Just last month, Governor Parson signed five different criminal justice related bills into law. Each of these bills were supported by members of the Smart Sentencing Coalition, a coalition coordinated by Empower Missouri and made up of advocates and organizations from across the state.

These new laws are steps in the right direction, but our work on criminal justice reform is nowhere near complete. There are so many other small steps that can and need to take place in Missouri that would move the needle even further toward smart sentencing and that have already been enacted in other states. The time is right in the Show Me State for even more positive changes to our justice system and Empower Missouri, along with the advocates who are a part of the Smart Sentencing Coalition, will be right there pushing it along. Our agenda of reform for 2020 includes:

  1. Allowance for geriatric parole. Lawmakers could authorize early release via medical parole for the terminally ill, geriatric, or permanently incapacitated. Research shows that the rate at which individuals re-offend goes down significantly as a person ages. South Carolina officials included this reform in their 2010 sentencing change package. For the past two years in Missouri, Rep. Hannegan has introduced a bill that would implement a form of geriatric parole. Empower Missouri plans to continue to support this measure next year, plus more robust forms from sponsors such as Rep. Neely and Rep. Washington.
  2. Removal of licensing barriers for certain convictions. Individuals with criminal convictions on their records have many barriers to face, even after they have served their time. One way to help individuals succeed after release is changing the laws on professional license requirements. Lawmakers could remove blanket bans on professional licenses for individuals with certain felony convictions. In Delaware, policymakers passed House Bill 97, which removes licensing barriers for various criminal convictions. In Missouri in 2019, Rep. Grier introduced a bill which makes it easier for formerly incarcerated individuals to obtain access to professional licenses. Rep. Toalson Reisch introduced legislation to end the current ban that many formerly incarcerated persons face around working for businesses that sell or serve alcohol or lottery tickets. Empower Missouri will continue to support these measures in 2020.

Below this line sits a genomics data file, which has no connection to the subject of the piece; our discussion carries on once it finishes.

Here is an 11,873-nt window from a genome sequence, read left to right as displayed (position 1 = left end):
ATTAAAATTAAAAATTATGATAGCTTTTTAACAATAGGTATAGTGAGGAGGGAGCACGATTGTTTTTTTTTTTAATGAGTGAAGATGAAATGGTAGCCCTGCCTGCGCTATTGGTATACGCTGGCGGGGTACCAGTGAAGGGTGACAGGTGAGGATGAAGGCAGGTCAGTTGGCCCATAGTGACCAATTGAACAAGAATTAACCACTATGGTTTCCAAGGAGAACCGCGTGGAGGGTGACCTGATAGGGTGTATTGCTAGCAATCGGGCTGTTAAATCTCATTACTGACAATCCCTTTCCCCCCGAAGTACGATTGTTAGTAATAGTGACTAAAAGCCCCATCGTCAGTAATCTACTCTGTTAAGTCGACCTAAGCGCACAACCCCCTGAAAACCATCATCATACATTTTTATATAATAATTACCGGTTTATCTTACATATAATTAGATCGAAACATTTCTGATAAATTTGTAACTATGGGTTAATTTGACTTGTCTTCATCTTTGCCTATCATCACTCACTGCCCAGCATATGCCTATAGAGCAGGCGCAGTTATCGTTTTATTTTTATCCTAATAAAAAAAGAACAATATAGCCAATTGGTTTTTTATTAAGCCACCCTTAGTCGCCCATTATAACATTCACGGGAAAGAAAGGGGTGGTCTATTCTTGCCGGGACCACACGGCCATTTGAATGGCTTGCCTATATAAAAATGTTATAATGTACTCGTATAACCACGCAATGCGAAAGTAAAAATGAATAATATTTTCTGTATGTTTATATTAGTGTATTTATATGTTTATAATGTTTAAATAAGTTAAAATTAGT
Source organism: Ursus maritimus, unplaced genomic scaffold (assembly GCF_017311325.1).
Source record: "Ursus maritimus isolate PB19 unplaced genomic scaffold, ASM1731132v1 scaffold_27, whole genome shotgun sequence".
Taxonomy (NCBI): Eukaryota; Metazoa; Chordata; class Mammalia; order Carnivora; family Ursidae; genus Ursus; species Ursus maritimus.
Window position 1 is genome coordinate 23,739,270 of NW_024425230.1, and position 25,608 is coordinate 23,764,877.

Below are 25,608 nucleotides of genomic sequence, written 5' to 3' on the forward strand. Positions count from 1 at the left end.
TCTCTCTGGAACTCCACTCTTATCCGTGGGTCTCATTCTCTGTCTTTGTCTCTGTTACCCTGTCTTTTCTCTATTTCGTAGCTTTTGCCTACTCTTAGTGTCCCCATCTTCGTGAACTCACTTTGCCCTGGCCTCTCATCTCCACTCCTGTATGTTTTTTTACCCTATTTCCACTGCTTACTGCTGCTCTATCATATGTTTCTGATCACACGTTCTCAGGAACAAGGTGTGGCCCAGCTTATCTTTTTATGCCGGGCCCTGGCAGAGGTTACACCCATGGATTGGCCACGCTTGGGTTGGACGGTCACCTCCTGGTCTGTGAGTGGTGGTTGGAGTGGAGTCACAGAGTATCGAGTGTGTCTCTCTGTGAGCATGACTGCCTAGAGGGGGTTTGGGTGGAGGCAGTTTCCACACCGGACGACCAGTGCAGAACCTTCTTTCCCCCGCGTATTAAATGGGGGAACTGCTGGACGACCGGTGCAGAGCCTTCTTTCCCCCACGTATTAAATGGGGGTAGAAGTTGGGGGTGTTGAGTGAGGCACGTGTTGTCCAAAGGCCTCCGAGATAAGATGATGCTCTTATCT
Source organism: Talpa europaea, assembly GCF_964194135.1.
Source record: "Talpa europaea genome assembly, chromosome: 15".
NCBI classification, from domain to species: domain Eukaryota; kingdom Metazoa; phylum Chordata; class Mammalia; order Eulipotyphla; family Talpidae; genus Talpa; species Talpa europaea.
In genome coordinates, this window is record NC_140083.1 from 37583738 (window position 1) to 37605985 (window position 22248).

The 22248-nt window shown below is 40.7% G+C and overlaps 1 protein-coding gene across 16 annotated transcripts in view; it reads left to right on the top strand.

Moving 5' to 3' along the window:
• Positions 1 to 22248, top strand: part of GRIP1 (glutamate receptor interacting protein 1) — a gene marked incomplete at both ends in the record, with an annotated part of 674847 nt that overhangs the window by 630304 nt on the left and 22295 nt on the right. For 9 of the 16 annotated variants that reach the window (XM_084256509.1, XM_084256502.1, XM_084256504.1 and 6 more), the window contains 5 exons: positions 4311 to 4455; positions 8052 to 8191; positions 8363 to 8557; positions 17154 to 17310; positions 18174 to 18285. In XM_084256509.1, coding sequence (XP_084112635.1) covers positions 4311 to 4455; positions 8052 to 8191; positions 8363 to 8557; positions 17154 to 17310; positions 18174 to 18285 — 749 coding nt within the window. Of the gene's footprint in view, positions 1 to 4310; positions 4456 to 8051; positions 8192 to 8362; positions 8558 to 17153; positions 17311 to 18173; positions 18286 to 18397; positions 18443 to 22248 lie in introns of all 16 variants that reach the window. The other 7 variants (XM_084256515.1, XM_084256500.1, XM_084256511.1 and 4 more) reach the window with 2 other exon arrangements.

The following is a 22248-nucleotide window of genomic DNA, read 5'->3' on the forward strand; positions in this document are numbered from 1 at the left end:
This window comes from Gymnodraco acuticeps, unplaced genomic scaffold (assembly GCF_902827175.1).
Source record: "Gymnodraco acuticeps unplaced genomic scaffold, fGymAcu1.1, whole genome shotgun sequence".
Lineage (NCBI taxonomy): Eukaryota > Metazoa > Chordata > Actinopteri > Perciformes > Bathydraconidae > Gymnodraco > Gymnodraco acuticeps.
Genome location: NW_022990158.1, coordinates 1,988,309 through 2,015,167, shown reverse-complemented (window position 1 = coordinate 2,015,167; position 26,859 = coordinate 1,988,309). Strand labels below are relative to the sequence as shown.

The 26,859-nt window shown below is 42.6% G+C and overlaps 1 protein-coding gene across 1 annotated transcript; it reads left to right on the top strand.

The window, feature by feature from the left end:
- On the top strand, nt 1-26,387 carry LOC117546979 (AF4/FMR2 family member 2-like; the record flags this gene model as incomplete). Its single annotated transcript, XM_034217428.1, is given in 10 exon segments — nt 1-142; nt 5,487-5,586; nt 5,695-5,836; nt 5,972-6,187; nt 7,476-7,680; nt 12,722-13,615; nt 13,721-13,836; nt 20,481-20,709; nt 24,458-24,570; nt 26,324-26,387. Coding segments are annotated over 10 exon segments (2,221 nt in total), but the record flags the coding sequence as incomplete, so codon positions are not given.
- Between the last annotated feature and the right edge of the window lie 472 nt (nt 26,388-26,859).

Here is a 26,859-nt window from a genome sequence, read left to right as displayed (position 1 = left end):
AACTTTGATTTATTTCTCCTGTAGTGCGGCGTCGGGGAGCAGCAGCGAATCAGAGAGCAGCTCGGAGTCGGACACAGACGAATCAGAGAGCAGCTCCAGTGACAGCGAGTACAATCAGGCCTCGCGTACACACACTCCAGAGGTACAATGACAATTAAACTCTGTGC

3. Updating Missouri’s HIV-specific criminal code. Today, people living with HIV can have a full, healthy and long life. Yet in Missouri, a person living with HIV can still be sentenced to up to 30 years in prison for inability to prove they disclosed their HIV status to sexual partners.Moreover, acts that pose no risk of HIV transmission are also subject to criminal prosecution (exposure to saliva, for instance). In Colorado, advocates successfully pushed for the repeal of two HIV-specific statutes, and the reform of one, making their state code more aligned with current medical advancements and knowledge around HIV.  In Missouri , Rep. Rehdar and Rep. McCreery introduced bills (HB 167 and HB 166) in 2019, and previous versions in 2018, that would update these outdated laws.. Empower Missouri, through the work of our HIV Justice Coalition, will continue to support HIV policy modernization in 2020. If you want to help us, we’re currently hiring for the position of Justice Organizer, which would have a heavy focus on this policy priority.
  4. Changing the parole board. Members of the Missouri parole board are appointed by the Governor and have no specific educational or career background requirements in order to serve. Many of our current parole board members are former legislators and/or former members of law enforcement. Our criminal justice reform advocates believe that the individuals who decide if and when inmates are released on parole should have a diverse set of backgrounds, including criminal justice, social work, psychology or other related fields of service. This recommendation can be found in a report produced by The Sentencing Project. It states, “members of paroling authorities should be civil servants, rather than governor-appointees, with relevant experience and professional training to enable them to fairly and effectively evaluate parole applicants.” Legislation calling for this has been discussed in the past, but no serious movement toward it has occured, so Empower Missouri will bring this idea to legislators for possible introduction in 2020. 

If you are interested in working for positive criminal justice reforms in Missouri we would love for you to join us! Become a Smart Sentencing Coalition member HERE.

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